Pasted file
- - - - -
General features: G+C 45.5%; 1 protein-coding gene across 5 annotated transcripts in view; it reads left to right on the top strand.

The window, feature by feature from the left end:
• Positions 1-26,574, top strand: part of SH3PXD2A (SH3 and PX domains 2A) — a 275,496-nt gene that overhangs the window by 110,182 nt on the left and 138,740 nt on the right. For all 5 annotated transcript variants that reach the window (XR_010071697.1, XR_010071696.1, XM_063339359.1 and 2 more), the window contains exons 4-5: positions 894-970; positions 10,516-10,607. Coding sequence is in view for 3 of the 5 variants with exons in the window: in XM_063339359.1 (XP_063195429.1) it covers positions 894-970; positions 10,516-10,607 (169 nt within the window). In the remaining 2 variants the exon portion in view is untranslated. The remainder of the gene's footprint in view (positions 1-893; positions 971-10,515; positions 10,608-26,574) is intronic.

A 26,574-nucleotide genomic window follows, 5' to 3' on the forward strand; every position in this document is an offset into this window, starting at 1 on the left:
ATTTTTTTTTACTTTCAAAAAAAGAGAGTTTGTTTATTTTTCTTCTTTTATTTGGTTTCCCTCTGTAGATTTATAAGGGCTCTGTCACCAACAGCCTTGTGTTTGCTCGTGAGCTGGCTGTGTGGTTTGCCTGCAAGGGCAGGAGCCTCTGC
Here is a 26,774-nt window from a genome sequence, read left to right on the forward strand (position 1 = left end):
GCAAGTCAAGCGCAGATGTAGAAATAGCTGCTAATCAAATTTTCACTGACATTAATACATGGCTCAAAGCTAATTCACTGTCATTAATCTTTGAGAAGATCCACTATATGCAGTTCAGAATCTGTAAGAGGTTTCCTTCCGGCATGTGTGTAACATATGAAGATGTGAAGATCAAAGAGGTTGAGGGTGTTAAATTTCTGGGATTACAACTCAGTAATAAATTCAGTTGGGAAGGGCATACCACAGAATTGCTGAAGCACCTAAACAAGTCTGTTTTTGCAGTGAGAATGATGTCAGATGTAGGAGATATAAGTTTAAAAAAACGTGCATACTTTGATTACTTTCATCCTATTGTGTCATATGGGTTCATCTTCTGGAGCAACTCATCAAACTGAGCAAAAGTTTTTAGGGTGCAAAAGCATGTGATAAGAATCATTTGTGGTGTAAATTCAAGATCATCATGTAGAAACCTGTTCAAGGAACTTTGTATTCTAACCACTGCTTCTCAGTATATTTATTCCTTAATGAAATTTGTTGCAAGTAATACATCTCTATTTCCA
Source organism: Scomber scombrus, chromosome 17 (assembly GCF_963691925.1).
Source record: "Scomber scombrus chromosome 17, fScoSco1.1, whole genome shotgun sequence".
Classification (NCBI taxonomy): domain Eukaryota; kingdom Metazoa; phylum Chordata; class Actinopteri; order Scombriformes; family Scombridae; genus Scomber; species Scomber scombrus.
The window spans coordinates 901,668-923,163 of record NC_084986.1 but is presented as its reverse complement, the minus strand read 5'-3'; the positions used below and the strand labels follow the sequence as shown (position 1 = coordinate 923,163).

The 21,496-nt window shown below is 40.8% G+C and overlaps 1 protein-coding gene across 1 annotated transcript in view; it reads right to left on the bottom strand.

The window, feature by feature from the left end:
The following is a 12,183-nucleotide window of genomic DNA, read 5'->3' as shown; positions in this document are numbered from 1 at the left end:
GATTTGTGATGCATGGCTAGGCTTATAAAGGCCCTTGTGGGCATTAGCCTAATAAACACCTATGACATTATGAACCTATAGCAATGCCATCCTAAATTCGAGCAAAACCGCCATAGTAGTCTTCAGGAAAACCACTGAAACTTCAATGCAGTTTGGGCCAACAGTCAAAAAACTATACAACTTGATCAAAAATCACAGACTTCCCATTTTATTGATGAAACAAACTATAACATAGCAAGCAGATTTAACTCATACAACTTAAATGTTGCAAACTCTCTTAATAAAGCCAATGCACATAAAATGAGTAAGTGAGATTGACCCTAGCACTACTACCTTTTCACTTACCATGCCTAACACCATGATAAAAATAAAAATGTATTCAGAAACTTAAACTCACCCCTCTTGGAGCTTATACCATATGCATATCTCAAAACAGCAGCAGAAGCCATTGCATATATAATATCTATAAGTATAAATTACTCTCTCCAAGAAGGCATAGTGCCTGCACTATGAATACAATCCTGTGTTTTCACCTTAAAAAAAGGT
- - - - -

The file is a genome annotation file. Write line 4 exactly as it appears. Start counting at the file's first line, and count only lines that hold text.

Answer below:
A 26,574-nucleotide genomic window follows, 5' to 3' on the forward strand; every position in this document is an offset into this window, starting at 1 on the left: